Health Disparities Spotlighted in April

As health professionals, nurses are well aware of health disparities in communities of color. Some patients will live shorter life spans simply because of their race, ethnicity, education or income.

Raising awareness about health inequities is a constant effort, but this critical issue is highlighted in April, which is National Minority Health Month. This year's theme: Prevention is Power: Taking Action for Health Equity” emphasizes the critical role of prevention in reducing health disparities.

The combined cost of health inequities and premature deaths were estimated to be $1.24 trillion between 2003 and 2006, according to the Joint Center for Political and Economic Studies.

From AIDS/HIV to cancer to obesity to tuberculosis, racial and ethnic minorities are more likely to be affected in disproportionate numbers. Health disparities among African Americans and Latinos in 2009 cost private insurers an additional $5.1 billion.

Consider these statistics:

▪Of 197,090 diagnoses of HIV-infection from 2008-2011, Blacks were 47% of the total.

▪African Americans, American Indians and Alaska Natives are twice as likely to be diagnosed with diabetes and Native Hawaiians and Pacific Islanders are more than three times as likely to receive the same diagnosis.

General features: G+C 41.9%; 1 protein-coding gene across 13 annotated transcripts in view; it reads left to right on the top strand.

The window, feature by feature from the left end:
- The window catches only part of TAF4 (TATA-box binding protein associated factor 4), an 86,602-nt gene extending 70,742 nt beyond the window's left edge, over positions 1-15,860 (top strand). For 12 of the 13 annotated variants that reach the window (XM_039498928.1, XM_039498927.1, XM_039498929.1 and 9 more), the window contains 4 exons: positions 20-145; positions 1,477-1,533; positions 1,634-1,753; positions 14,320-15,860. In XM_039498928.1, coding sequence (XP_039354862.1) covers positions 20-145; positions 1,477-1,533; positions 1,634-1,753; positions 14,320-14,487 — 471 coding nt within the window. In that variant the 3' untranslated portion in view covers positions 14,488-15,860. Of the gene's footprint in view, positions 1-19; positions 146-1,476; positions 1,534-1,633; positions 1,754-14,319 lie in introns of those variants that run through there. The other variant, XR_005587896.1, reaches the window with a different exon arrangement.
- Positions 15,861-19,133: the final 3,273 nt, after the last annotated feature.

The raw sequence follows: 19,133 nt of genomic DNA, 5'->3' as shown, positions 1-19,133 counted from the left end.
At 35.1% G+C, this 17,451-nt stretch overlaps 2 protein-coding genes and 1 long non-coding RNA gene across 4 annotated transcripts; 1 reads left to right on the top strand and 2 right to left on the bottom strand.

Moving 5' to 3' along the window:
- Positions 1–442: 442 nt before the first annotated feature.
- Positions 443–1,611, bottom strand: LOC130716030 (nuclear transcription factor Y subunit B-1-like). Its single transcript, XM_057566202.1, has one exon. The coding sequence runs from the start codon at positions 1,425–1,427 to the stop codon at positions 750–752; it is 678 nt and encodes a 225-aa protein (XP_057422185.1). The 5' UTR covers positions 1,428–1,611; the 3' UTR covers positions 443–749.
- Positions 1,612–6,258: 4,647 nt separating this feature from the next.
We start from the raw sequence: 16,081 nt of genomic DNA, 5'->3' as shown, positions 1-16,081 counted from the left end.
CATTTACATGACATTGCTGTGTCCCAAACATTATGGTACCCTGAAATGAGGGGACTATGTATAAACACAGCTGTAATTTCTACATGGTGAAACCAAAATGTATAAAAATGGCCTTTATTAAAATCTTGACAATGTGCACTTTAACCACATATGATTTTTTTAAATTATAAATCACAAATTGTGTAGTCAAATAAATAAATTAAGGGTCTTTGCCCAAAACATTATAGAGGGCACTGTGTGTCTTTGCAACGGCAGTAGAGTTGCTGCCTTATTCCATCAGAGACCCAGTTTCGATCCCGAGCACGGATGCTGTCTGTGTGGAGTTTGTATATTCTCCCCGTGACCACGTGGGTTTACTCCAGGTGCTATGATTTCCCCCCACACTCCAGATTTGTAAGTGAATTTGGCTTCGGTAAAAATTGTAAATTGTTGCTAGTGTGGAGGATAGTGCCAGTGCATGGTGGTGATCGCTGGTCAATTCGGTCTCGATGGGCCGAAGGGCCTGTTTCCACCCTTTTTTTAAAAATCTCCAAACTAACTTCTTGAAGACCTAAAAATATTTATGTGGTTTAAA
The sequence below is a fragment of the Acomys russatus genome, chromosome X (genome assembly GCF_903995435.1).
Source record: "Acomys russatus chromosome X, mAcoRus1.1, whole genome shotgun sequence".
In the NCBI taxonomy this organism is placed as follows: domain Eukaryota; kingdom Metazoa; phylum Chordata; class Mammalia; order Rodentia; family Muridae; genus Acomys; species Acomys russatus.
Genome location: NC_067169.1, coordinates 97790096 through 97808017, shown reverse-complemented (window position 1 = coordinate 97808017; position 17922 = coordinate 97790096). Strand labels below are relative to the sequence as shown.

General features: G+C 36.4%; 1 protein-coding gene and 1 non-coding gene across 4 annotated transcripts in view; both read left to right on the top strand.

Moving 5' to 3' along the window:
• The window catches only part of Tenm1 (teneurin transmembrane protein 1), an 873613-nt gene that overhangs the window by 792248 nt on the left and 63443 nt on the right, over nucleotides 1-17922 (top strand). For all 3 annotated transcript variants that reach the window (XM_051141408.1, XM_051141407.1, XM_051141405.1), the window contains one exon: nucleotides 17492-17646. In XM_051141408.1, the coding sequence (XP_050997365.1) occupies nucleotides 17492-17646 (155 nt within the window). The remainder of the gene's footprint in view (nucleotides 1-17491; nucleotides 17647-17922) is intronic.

▪Latinos are twice as likely to die from liver cancer.

▪African American women are 40% more likely to die of breast cancer than white women.

▪About five out of 10 Latinos and four out of 10 blacks aged 50 or older never had a colonoscopy or sigmoidoscopy compared to three out of 10 older whites.

▪Black women have more than double the rate of extreme obesity [16.4%] as white and Latino women [7.4% and 7.6%].

Preventive services, such as diabetes screening and pap smears, are game-changing. So is a honest discussion about healthy eating, fresh-food deserts and lack of exercise. People can do better when they know better.  

Nurses are the most trusted professionals. Educate patients as well as loved ones to help reduce preventable disease, disability and death.


Robin Farmer is a freelance journalist with a focus on health, education and business. Visit her at www.RobinFarmerWrites.com